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HomeEndangered SpeciesWe need our bats - we love our horses - Hendra fear

We need our bats - we love our horses - Hendra fear

Last Updated on Sunday, 30 September 2012 01:58

flyingfoxThe flying fox is at the forefront of many newspaper stories since the 2011 outbreak of Hendra. All horses that are tested positive are euthanized if they do not die of virus first. This is because of difficulty of keeping the large animal within required biosecurity framework.

While it is a tragedy to lose any human life ,4 of 7 people exposed to Hendra have died - all men, it is understood that Hendra cannot be transmitted directly from the bat to a human - the horse is needed as an intermediary for the human to contract the virus. Why are communities more upset about this possibilty than deaths on roads, death from air pollution, deaths from accidents in hospitals, deaths from coal mining accidents to name just some of many.

Do we assume that when humans cause death from accidents it is an unavoidable part of living in our society? We can contract may illnesses directly from animals such as cats, dogs, cows, pigs and more. These are called zoonoses. Zoonotic diseases can spread through a variety of means such as working closely with livestock, household pets, exhibited animals or wildlife, by coming in contact with soil or water contaminated by animals.

Practising good personal hygiene, wearing protective clothing, maintaining healthy animals and undertaking vaccination where appropriate, can minimise the risk of some animal-borne diseases infecting people.

DPI have information about protection of horses on their website here.

Flying foxes often visit properties where native eucalypts, bottlebrushes, lilly-pillies, figs and melaleucas are flowering. Blossoms are their primary source of food. They will also feed on palm seeds and exotic fruits when native food is less abundant.

Horse owners should follow these steps to reduce the risk of their horses becoming infected with Hendra virus:

  • Place horse feed and water containers under cover if possible.
  • Do not place horse feed and water containers under trees, particularly if flying foxes are attracted to those trees.
  • Do not use feed that might be attractive to flying foxes if they are known to be in the area. Fruit and vegetables (e.g. apples, carrots) or anything sweet (e.g. molasses) may attract flying foxes.
  • Remove horses from paddocks where flowering/fruiting trees are attracting flying foxes, and return horses only after the trees have stopped flowering/fruiting and the flying foxes have left.
  • If removal of horses from paddocks is not possible, restrict their access to the areas where the flying foxes are active and for the period of time they are present (e.g. under trees while flowers and fruit are present).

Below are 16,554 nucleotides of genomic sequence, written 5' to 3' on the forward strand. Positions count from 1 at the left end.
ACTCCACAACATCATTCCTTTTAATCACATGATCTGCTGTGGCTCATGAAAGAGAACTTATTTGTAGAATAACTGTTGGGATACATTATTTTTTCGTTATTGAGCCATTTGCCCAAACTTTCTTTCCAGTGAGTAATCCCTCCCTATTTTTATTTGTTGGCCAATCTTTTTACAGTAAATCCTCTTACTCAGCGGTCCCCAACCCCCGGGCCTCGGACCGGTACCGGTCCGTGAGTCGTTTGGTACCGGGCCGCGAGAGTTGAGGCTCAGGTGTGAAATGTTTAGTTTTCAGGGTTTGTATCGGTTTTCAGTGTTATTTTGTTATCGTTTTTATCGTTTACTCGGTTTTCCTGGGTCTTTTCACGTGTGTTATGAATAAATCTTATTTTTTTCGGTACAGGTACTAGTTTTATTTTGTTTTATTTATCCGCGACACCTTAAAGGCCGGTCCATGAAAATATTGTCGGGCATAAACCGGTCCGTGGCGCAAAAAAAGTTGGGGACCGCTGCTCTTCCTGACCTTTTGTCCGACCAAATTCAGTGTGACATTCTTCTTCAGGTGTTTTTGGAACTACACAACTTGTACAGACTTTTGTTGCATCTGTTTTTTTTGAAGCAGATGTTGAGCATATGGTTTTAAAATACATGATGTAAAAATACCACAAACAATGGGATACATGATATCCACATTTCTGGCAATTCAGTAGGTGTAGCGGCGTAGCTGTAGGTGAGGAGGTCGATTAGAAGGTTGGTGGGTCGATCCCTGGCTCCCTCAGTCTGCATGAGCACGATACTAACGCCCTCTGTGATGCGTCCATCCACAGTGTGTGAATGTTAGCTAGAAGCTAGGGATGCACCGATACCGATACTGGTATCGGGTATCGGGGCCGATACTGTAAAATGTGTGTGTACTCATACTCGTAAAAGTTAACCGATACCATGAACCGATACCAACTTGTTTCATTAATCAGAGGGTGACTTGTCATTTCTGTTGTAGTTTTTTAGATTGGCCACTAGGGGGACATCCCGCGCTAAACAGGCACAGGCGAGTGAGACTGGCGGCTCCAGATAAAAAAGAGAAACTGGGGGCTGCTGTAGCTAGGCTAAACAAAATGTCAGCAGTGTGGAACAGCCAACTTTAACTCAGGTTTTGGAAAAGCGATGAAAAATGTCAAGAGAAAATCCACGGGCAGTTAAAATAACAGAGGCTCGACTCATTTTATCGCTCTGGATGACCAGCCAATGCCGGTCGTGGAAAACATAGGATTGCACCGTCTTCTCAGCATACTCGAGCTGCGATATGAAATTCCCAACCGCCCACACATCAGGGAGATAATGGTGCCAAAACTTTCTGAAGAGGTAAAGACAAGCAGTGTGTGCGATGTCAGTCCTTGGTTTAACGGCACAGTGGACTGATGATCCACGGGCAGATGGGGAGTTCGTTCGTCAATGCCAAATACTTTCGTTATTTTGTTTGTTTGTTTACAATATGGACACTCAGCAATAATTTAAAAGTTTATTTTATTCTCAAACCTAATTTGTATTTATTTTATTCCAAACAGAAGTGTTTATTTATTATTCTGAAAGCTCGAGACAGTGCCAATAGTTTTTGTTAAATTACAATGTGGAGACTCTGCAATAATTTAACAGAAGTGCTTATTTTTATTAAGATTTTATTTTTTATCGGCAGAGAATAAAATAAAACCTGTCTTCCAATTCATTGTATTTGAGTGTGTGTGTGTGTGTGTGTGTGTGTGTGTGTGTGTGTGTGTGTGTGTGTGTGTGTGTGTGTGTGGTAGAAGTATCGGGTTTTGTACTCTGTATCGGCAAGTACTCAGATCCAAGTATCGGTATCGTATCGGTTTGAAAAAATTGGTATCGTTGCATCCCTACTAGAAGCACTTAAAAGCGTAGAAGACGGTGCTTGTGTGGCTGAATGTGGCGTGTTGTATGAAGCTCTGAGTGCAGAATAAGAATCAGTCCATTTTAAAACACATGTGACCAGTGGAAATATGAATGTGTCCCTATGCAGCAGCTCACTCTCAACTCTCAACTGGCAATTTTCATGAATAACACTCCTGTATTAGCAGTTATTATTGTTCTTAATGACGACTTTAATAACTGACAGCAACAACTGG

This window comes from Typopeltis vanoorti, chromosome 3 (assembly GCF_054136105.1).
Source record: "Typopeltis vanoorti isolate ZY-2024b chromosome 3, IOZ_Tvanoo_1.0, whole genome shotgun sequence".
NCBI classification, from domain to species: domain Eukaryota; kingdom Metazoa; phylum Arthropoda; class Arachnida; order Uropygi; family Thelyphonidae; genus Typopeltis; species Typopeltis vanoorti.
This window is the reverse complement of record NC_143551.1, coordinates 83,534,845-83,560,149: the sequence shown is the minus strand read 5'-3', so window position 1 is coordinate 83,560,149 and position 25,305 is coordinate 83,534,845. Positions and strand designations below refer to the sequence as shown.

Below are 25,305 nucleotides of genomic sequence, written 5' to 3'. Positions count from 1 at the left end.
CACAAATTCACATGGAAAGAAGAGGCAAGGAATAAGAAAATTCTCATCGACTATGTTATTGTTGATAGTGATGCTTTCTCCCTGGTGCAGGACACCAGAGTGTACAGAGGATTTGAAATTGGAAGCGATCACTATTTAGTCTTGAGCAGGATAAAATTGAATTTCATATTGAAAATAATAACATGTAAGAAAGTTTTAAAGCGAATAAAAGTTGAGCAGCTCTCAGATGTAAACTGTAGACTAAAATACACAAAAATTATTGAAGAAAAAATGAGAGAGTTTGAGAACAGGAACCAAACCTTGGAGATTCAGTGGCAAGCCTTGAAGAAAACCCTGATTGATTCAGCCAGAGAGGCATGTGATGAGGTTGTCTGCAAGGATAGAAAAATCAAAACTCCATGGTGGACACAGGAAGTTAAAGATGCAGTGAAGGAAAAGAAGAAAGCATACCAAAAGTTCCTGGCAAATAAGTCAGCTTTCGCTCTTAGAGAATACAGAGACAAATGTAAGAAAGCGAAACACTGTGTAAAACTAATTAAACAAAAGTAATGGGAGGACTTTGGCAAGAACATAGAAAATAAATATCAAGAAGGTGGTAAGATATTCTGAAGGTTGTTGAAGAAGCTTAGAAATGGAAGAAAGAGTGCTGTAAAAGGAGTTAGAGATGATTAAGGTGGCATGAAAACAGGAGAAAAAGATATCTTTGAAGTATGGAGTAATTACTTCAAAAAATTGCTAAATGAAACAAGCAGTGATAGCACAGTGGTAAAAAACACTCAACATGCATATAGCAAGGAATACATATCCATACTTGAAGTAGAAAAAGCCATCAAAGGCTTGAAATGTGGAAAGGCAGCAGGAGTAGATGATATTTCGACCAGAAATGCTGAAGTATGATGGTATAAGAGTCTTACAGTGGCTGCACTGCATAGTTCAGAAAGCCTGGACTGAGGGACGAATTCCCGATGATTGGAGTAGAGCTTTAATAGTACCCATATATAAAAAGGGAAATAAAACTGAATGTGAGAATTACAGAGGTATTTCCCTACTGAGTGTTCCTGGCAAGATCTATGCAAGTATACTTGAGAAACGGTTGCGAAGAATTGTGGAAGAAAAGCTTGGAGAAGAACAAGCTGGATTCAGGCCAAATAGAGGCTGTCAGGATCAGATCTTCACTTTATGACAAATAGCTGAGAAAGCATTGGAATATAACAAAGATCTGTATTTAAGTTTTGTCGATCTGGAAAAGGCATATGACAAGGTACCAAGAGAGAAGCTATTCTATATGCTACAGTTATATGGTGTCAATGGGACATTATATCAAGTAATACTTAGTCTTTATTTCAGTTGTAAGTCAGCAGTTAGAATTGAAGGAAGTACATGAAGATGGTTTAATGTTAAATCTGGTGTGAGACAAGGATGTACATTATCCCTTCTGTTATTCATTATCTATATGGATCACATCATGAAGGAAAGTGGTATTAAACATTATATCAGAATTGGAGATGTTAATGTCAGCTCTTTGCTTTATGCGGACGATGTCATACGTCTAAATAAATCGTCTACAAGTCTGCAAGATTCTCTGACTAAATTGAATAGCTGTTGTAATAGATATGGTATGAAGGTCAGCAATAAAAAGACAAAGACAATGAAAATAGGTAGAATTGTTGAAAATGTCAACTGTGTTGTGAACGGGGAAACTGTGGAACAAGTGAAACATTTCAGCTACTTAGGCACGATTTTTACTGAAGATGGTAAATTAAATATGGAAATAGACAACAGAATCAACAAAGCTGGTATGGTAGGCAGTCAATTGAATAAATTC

Australian Bat Lyssavirus is caused by a bite or scratch from an infected bat. Carers pay over $200 of their own money to be vaccinated so they can care for injured / orphaned bats.


You can read more about Zoonotic diseases at DPI website here.


A 300,000-strong bat colony is set to be "moved on” from Gayndah in the next five weeks – but where it will go, nobody knows. North Burnett Regional Council workers will start cutting branches from the trees where the animals roost in about five weeks time. It is a move that will pave the way for future flying fox colony relocations, with the Department of Environment and Resources pouring $40,000 into monitoring the impacts of dispersing the animals and the risk of spreading hendra virus. "We have to wait about five weeks until the little bats are able to fly before we move them on,” Mayor Joy Jensen said. "Where are these bats going to go? No one knows. But the permit has been granted for the full township of Gayndah so at least we know we can work on them until they leave.” Ms Jensen said residents were sick and tired of the bats, which not only posed a health risk but had caused "immeasurable” damage to the town’s riverbank since they arrived in September last year. A number of businesses had also been hit hard by the "smelly” and "noisy” colony, particularly the ones located along the river. "There has been no explanation as to why they’re in such large numbers. It’s an unbelievable sight to see that many bats hanging in so few trees,” Ms Jensen said. Anyone who couldn’t understand why residents were so distressed should come and have a look for themselves, Ms Jensen said. "It hasn’t been a pleasant situation and it’s driven a lot of people to say and threaten to do a lot of things they wouldn’t consider under normal circumstances. "Residents feel the bats were given priority over them.” *Fraser Coast Chronicle

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